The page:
Mayo: Well, first of all, let me say that I’ve recruited lots of leaders but I’ve probably had more leaders quit on me than anybody reading this article. Somebody once said that success comes according to the amount of failure it takes to significantly discourage a person. So I’ve had plenty of people quit, as recently as two days ago. But having said that, my recruiting strategy is really just ripped off from the World Vision model. I saw how excellent World Vision was at recruiting people to sponsor children all over the world. They did not ask me to just sponsor children—they gave me a name and a picture and a story. Their mantra is: “Change a child’s life forever and your own while doing it.” So rather than just asking people to consider volunteering, I do two things. First, I give prospective recruits a little index card and ask them to read the story of three students—I ask them to consider just being a friend to these kids. I give them names and phone numbers and a little bit of their story. Second, I ask people when they come on with me to give it a three-month try. I really believe that in the church world a lot of people are not willing to give volunteering a try because they feel as though they’re going to be trapped, even if they’re miserable, for a least a year. And so I’ve said to people: “Let’s give this a try for three months—I’ll be in contact with you throughout that time. At the end of the three months it’s fine to simply say, ‘This is not my thing.’ ” I give them my word, and if it doesn’t work out, I release them to find a position in the body of Christ that they’d be fulfilled doing.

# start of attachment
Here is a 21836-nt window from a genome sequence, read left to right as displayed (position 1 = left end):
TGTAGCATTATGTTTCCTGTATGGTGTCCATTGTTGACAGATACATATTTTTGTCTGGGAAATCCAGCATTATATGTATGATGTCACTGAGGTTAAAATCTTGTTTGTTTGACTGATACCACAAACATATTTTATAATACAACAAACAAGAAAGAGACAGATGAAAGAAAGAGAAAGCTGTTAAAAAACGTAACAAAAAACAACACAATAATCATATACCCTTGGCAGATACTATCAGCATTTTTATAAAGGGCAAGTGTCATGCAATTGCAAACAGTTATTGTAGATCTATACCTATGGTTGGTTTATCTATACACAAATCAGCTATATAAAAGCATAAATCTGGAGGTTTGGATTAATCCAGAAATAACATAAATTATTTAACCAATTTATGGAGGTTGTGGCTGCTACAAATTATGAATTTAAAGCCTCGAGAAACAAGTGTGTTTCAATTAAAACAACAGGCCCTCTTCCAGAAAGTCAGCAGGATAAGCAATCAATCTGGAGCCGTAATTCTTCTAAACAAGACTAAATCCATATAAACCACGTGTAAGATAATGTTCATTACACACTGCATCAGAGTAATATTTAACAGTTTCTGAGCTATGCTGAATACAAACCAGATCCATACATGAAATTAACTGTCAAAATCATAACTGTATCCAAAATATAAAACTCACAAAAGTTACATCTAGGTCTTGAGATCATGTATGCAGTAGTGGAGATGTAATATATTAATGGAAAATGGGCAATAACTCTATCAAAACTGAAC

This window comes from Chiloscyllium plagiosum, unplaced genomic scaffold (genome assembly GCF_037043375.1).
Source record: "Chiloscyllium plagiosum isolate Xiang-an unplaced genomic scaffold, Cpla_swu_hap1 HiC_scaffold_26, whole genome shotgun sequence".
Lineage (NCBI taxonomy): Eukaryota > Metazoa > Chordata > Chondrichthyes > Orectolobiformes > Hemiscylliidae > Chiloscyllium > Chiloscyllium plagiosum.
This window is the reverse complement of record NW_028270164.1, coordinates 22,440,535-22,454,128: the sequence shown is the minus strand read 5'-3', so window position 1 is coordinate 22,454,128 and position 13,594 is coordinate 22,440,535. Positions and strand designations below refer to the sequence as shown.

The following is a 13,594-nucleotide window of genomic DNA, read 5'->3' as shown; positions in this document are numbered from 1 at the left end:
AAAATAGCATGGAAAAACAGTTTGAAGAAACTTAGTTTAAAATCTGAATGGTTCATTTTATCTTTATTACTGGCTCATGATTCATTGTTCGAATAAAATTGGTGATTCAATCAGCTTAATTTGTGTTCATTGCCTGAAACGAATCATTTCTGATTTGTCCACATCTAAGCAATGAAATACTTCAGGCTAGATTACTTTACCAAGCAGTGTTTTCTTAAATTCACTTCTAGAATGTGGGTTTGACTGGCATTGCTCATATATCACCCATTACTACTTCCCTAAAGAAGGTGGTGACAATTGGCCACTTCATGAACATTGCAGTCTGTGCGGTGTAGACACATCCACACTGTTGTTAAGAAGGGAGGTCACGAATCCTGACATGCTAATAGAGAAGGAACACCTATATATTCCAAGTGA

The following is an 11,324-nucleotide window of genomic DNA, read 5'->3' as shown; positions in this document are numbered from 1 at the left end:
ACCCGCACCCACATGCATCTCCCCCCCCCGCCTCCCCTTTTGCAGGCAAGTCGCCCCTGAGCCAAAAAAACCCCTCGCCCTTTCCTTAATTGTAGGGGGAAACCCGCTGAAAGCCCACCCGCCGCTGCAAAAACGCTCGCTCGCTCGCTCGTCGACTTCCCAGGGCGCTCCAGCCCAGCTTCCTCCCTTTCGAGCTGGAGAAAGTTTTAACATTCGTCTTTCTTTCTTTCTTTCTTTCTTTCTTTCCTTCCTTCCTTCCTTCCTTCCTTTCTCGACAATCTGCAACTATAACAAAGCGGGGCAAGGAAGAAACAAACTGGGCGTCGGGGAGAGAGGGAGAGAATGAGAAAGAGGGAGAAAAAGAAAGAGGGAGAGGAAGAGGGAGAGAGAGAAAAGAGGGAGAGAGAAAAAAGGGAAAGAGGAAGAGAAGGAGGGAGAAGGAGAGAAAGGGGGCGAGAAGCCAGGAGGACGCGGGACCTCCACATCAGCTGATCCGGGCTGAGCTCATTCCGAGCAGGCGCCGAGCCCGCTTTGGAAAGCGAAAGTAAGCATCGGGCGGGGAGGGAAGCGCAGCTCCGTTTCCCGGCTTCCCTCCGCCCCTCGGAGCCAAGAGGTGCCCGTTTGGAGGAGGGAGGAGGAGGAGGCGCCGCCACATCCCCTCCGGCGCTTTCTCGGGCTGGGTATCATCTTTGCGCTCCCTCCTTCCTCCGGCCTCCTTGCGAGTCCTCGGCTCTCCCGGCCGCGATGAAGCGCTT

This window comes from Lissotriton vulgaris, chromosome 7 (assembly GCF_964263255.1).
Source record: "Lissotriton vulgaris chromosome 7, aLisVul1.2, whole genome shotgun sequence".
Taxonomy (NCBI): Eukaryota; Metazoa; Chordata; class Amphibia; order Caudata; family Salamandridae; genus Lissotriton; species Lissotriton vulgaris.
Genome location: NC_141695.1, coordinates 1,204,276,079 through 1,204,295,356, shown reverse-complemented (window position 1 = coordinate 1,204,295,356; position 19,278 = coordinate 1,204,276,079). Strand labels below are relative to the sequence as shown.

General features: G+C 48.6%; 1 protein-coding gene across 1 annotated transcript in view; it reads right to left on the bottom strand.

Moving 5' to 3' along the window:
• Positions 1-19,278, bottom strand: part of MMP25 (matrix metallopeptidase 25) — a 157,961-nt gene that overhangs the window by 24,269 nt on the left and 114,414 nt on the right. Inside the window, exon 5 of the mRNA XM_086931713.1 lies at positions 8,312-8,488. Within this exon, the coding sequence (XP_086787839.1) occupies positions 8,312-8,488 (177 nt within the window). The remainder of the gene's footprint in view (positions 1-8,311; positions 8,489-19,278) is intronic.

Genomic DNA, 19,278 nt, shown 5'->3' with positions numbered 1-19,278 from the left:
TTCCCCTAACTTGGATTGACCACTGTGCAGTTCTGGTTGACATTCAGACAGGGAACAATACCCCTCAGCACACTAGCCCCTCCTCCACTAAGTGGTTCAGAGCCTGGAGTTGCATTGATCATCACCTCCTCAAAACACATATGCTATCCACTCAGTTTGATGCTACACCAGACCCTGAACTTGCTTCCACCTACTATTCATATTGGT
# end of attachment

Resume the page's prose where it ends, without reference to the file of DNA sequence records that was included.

I’ve got to throw in a third thing—I really don’t leave encouragement to chance. I know that nobody wants to keep doing something they don’t feel good at. And so when I’m trying to raise up a leadership team encouragement has got to be front and center for me. I’m not talking about flattering them—there’s nothing fake about this. I watch for simple things that I can say to encourage them.
Fields: So when you give them the World-Vision-type card, what exactly are you inviting them to do? Mayo: I’m inviting them for three months to make a telephone call to that person once a week, even if it’s just very quick. And I introduce them to those three people one-on-one in the youth service, just to begin to build a friendship. The point is to give them a youth ministry experience that’s not merely about moving chairs or being a policeman.